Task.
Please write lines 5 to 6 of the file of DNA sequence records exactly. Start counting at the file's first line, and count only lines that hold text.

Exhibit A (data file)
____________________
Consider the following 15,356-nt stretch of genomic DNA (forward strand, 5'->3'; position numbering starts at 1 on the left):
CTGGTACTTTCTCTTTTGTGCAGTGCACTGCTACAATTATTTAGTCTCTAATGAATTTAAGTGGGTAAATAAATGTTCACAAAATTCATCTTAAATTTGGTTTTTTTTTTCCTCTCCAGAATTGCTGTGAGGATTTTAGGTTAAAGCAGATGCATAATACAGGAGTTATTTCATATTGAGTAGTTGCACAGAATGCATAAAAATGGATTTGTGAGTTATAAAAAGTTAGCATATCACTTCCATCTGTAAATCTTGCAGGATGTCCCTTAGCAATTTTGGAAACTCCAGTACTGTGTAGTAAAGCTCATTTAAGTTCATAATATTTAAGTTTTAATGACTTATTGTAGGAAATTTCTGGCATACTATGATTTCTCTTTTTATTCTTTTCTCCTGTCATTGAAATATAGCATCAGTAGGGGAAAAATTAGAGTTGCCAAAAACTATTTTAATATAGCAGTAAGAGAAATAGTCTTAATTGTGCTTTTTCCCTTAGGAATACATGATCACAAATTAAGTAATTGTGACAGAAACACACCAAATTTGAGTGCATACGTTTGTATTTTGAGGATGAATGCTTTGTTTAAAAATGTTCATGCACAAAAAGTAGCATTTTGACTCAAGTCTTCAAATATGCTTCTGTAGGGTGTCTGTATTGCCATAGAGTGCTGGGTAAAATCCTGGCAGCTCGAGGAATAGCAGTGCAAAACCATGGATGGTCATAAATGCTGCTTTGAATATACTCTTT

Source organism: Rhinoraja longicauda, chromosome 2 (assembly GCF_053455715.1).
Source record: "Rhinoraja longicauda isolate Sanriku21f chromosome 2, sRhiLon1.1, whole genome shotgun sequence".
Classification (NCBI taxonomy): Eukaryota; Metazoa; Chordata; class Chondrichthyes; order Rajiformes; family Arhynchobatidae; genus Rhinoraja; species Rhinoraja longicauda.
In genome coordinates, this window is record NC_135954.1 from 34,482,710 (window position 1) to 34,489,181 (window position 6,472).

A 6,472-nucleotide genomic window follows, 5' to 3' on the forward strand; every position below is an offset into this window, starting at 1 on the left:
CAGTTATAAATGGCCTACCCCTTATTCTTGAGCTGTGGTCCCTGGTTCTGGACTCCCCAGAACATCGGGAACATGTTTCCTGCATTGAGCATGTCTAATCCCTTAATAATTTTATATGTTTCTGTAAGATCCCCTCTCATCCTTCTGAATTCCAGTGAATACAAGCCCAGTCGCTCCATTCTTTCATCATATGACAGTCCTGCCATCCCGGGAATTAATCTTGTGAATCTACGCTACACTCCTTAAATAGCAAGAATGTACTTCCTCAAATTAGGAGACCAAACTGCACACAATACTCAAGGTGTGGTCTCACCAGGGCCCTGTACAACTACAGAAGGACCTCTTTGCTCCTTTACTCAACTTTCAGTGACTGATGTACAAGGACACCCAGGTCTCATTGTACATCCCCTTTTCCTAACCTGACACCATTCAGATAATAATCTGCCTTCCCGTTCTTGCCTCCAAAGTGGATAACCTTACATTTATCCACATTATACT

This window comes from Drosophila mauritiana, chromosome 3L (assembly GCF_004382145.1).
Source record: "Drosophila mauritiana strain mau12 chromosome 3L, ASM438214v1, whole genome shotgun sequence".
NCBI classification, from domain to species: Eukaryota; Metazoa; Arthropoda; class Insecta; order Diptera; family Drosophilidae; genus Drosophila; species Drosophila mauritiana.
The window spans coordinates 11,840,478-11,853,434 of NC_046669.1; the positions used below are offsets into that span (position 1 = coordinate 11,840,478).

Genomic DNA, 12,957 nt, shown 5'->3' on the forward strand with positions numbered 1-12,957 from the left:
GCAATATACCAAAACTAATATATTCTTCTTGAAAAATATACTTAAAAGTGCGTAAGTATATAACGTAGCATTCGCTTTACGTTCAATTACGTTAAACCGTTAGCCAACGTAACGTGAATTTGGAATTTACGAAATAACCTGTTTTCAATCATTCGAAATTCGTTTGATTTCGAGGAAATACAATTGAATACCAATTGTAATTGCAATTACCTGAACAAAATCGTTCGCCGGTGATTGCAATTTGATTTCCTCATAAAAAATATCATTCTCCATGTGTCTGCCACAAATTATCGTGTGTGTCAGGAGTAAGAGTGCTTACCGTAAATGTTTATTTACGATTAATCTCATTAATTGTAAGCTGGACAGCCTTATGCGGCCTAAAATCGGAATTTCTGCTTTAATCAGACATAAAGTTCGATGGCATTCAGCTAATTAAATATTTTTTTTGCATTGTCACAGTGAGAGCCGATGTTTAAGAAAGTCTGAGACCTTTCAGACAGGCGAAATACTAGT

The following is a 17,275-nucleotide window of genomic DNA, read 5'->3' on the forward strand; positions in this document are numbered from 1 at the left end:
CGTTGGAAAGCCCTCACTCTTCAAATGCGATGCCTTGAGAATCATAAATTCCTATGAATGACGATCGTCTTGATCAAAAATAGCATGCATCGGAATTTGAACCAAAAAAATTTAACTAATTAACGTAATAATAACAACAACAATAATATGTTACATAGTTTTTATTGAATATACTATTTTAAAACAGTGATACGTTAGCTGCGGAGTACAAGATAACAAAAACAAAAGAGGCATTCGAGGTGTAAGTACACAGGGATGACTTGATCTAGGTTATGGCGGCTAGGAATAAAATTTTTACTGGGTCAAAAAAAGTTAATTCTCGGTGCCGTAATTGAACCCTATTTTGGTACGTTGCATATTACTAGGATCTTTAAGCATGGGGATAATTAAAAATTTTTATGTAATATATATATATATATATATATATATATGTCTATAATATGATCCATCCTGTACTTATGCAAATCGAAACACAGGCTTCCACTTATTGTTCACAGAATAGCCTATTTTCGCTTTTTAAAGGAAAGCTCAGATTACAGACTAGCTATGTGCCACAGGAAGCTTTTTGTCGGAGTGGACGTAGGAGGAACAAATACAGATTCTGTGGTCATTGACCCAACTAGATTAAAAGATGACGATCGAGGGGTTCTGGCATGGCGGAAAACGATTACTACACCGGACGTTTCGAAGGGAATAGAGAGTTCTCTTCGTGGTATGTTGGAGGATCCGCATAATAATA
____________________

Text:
Classification (NCBI taxonomy): Eukaryota; Metazoa; Chordata; class Chondrichthyes; order Rajiformes; family Arhynchobatidae; genus Rhinoraja; species Rhinoraja longicauda.
In genome coordinates, this window is record NC_135954.1 from 34,482,710 (window position 1) to 34,489,181 (window position 6,472).